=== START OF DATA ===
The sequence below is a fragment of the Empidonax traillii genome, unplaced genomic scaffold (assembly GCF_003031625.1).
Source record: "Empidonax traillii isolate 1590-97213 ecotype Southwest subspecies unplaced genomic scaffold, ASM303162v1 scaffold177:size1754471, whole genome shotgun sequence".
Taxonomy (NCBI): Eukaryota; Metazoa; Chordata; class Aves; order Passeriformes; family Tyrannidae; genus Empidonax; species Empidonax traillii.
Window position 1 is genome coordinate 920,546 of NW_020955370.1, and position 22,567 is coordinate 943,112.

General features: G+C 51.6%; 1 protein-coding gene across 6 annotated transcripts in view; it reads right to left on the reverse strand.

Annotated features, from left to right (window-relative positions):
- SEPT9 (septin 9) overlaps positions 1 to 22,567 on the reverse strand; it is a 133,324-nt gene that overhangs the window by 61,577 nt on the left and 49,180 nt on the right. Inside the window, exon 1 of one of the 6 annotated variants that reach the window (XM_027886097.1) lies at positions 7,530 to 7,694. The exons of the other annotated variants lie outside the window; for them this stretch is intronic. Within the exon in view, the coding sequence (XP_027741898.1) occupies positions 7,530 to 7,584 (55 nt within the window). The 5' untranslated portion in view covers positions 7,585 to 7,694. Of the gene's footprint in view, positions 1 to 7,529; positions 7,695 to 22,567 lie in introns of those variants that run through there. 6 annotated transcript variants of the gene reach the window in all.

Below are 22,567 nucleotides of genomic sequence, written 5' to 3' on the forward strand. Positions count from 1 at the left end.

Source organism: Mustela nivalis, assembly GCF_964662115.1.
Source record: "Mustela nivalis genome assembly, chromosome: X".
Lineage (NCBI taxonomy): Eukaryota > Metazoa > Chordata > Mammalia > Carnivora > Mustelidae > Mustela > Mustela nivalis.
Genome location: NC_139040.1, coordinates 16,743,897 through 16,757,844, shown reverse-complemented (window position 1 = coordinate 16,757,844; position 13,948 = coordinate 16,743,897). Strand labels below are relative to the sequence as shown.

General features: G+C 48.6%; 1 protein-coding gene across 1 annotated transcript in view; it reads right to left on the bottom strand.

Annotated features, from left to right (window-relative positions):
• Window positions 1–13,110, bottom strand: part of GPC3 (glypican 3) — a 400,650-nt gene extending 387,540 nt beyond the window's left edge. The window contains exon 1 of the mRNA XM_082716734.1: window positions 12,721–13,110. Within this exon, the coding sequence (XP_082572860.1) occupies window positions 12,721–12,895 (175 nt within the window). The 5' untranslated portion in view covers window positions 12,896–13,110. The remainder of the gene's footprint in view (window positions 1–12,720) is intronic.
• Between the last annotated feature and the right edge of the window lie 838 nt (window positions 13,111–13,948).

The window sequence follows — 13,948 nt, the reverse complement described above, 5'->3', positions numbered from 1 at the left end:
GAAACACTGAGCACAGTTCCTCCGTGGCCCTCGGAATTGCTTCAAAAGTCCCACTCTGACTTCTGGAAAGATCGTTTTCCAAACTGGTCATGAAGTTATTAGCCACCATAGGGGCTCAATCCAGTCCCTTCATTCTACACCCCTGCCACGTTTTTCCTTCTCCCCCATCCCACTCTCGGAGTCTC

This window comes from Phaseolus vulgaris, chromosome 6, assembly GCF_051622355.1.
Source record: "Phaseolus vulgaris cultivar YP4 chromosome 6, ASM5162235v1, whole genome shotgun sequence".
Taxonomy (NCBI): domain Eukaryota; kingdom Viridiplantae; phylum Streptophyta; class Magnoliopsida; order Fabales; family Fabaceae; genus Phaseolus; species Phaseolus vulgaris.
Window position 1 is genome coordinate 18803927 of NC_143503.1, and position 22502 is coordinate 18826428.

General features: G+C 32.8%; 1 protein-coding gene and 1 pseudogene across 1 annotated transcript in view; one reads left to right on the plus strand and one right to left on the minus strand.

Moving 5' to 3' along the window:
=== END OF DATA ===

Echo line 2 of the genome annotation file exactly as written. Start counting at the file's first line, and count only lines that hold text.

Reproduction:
Source record: "Empidonax traillii isolate 1590-97213 ecotype Southwest subspecies unplaced genomic scaffold, ASM303162v1 scaffold177:size1754471, whole genome shotgun sequence".